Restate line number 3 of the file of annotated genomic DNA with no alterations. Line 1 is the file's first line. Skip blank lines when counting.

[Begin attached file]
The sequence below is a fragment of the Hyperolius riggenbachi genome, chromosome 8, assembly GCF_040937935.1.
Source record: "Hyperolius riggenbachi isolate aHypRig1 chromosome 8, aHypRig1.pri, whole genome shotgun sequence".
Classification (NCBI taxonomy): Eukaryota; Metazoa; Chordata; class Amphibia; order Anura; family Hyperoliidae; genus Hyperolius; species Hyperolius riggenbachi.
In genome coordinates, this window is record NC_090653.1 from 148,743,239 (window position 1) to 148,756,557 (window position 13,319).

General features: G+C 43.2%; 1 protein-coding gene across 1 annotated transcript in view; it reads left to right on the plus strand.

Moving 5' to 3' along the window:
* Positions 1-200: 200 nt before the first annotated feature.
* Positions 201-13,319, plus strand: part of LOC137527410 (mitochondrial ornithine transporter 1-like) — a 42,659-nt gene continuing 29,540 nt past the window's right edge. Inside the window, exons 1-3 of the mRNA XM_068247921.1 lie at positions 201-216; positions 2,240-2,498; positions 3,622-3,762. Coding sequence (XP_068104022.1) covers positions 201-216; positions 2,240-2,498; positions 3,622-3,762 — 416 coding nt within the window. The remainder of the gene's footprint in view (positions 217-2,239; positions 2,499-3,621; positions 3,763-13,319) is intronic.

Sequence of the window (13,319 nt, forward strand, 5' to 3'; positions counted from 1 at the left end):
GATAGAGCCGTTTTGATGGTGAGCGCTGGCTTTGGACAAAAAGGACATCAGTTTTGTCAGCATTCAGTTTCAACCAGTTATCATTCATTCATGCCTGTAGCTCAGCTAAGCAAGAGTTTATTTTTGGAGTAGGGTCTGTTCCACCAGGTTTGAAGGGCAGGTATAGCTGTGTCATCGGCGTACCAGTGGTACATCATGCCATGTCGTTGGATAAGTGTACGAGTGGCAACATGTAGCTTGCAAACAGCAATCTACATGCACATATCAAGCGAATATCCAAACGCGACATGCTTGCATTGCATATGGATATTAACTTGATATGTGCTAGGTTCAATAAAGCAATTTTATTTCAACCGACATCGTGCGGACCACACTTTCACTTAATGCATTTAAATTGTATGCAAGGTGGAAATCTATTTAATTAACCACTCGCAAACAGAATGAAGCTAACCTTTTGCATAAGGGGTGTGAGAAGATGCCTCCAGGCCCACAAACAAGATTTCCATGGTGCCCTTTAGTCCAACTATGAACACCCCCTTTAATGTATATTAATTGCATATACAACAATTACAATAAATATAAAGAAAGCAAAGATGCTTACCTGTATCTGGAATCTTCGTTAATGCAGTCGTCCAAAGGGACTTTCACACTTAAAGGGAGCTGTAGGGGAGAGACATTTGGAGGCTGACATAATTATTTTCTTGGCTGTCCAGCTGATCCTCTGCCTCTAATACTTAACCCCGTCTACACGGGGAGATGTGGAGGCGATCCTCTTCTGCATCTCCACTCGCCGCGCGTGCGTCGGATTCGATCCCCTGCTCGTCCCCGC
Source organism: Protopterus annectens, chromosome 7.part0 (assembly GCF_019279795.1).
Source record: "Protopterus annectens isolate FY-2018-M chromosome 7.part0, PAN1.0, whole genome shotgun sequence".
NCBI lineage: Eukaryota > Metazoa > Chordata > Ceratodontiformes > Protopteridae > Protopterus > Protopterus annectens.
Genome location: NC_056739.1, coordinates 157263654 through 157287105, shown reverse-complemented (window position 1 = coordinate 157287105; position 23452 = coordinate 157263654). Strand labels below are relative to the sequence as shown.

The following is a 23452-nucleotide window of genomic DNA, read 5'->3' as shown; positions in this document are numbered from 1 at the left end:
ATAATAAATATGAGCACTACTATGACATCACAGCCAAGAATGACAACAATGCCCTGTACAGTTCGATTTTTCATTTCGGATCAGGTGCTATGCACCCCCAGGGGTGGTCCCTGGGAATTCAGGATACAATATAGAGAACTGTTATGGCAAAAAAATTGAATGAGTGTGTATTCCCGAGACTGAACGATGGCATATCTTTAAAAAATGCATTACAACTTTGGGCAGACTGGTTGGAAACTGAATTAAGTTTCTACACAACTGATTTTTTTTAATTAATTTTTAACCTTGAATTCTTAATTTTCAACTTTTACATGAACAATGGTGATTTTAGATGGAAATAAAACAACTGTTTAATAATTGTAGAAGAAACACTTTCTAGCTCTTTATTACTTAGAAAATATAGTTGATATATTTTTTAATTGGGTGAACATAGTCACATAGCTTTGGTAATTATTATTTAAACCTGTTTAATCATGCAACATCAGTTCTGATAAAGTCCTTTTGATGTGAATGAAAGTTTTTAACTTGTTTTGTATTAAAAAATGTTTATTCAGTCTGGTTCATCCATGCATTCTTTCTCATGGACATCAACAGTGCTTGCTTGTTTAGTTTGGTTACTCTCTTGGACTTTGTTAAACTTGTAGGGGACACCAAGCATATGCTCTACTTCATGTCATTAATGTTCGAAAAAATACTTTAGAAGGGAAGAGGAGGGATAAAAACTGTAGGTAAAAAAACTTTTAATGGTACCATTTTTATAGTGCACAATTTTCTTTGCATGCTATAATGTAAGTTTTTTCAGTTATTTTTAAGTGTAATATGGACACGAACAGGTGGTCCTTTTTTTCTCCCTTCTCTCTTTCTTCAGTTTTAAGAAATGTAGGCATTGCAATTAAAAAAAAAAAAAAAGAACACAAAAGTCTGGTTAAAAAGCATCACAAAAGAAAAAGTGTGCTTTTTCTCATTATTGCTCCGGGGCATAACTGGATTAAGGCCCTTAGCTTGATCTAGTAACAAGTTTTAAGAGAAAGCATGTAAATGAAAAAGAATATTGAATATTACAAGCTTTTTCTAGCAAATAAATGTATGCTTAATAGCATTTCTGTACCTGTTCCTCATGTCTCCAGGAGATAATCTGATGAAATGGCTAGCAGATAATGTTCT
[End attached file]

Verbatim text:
Classification (NCBI taxonomy): Eukaryota; Metazoa; Chordata; class Amphibia; order Anura; family Hyperoliidae; genus Hyperolius; species Hyperolius riggenbachi.